This is not the America I knew.
This is not the America I was born into. This is not the America that raised me. That taught me that I could do anything, be ANYTHING, if only I worked hard enough. That told me that I am not defined by the color of my skin, by the zip code I was born into, by the mistakes of my father, or by the kind of people I love.
This is not the America that said to the world,“Give me your tired, your poor, Your huddled masses yearning to breathe free.” That showed the world that we could overcome wars, depressions, slavery, bigotry and fear. That told me that justice will be served if only you are just.
This is not the America I know.
The America I know stands up. It stands up for what is right and it fights to the very last. It wasn’t always right, but it cannot be wrong. The America I saw tonight… that was wrong.
A great man once said that there is no such thing as a colored America. That there is no white America, there is no black America, there is no red and there is no blue; there is only the United States of America. These were words of wisdom, optimism, determination; but these words have found a different meaning tonight.
Tonight, America was united. But it was united not by all that makes us different, all that makes us strong, powerful, by what makes us incredible, nearly invincible. Tonight, America was united only by division, was driven totally by anger and fear and suspicion.
This night has shaken me to my core — the words on this page are no more than ramblings, a sad, angry attempt to find something that I’m not even sure is there. The country I loved, the nation that I knew. It’s dead. Maybe it was never there. Maybe I was naïve, or innocent or just plain ignorant. But what I saw tonight… I watched my country die. I saw fear and pain. I saw suspicion and division. I saw anger and I felt hate. I know how it happened. We all know how. What I want to know is why. Let me give it a shot:
We have forgotten. We have forgotten all that led us here, to this instant, to this singular point in time, to this singular decision. We have forgotten all that our people have fought for 240 years. We have forgotten that we are one people, that we are all building our lives and this country together. We have forgotten kindness and decency and industry and restraint. We have forgotten about the one reason this country exists. This nation was founded on the notion of better. Better attitudes, better this better that. We have forgotten better.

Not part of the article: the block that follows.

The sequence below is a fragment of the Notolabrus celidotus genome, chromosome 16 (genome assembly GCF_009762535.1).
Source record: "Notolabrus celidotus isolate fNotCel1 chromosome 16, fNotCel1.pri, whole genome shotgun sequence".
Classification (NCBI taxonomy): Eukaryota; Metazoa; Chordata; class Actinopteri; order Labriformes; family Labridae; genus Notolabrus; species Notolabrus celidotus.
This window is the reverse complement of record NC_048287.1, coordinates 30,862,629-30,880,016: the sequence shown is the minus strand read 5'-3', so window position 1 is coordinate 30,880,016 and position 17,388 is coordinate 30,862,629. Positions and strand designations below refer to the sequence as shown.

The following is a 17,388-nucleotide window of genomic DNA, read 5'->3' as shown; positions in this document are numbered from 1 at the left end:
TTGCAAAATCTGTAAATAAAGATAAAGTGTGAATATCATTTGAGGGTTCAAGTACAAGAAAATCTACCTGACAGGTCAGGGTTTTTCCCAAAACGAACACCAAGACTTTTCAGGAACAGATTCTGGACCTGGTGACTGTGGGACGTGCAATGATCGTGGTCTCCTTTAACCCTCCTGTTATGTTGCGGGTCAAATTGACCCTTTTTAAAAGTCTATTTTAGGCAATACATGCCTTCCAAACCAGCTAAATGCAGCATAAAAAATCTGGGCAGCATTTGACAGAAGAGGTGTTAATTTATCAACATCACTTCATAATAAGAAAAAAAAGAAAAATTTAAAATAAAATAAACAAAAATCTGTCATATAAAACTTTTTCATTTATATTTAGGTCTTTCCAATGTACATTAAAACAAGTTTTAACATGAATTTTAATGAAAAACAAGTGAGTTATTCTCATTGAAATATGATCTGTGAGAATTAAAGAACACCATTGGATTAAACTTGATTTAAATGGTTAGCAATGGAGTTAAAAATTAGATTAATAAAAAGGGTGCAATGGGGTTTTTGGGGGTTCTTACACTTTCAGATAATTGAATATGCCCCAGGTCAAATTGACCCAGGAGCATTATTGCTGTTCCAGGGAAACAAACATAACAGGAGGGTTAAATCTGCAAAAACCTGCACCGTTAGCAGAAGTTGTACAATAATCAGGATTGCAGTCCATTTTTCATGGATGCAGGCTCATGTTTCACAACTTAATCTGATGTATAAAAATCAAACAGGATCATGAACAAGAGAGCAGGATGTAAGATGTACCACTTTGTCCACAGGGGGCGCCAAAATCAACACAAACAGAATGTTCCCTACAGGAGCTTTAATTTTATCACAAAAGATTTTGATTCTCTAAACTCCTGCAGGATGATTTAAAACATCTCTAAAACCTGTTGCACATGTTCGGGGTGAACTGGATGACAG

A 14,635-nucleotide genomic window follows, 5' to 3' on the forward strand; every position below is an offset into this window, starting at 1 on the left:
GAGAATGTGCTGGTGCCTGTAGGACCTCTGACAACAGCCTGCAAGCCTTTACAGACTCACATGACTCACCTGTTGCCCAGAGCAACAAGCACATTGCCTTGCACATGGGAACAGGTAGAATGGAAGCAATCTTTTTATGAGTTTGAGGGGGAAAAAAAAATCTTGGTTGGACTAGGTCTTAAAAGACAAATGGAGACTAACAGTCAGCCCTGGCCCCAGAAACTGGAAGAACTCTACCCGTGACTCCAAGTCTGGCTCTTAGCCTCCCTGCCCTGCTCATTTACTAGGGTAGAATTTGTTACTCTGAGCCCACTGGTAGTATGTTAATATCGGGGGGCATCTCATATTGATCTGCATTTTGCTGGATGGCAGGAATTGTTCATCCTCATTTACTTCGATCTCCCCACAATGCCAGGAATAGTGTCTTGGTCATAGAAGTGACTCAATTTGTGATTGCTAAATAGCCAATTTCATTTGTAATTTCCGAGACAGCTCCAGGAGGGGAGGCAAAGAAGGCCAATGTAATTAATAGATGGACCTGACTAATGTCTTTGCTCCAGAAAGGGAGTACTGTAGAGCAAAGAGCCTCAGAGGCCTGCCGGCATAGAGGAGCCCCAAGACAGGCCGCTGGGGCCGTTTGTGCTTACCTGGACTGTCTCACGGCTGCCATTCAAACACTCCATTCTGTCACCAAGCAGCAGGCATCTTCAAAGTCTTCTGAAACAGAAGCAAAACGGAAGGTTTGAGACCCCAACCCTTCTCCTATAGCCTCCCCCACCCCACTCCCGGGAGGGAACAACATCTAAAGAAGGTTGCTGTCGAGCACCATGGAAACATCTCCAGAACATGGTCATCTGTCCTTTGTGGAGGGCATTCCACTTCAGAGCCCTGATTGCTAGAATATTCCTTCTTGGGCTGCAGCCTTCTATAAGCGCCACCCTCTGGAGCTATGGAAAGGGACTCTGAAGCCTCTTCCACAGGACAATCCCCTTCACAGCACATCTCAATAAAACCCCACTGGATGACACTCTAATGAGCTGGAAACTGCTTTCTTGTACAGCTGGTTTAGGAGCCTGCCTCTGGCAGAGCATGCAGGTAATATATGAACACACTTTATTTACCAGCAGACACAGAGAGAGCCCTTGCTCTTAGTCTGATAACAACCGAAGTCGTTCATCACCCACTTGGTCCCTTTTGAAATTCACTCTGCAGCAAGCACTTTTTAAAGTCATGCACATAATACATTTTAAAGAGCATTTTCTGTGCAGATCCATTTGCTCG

This was the promise of America. Sacrificed for, suffered for, killed for. That which we held most sacred – the promise of better.
America: WE have broken that most sacred promise.
This is the America we will know.
If the America I knew died tonight, it has been replaced by something that’s new and uncertain. A lot of Americans will wake up tomorrow exultant, proud that they have planted that fatal blow, proud that they have finally taken control. A lot of Americans will wake up less so. It’s tempting to simply blame others, apply to them words that put them down and elevate us. We could call them bigots and racists, nativists and know-nothings, sexists and homophobes.
But that’s not fair. Lest we forget, these people that have struck so violently and with such vitriol have for decades been shut out of the political system we champion as the epitome of fairness, accessibility, and equality. What we have seen tonight should not be a surprise. We have seen it across the western word, in Greece, in Spain, in France, in Germany, in Turkey, in the UK. These are signs that something is wrong with our politics. We have made it impossible to reject demagoguery, to reject the opportunities that are so easily exploited for personal, political gain. It is not just the “Establishment,” not just the way we govern, but the fact that we have embraced an egocentrism that has destroyed the communities that are supposed to make us strong.
In reflection, there are means of action. This is a time for us to keep fighting and to know that despite all that we have seen tonight, we are united. We must fight for reconciliation, for the right to keep up the struggle for better and we must do so with integrity and respect. We must fight for what makes our way of government great, and rebuild those communities we have lost.
Tomorrow will come. There will be other seasons, and there will be other years. Sometimes you lose an argument, and sometimes you lose elections. But now, now it’s time for America to bind the wounds of division, and to work as we have always worked. We are in this for better. We are together in our struggle for it and cannot again forget that what defines us is not division or parties, or even elections. The tireless work for better – that is the definition of America. That is my America, that is the definition of us.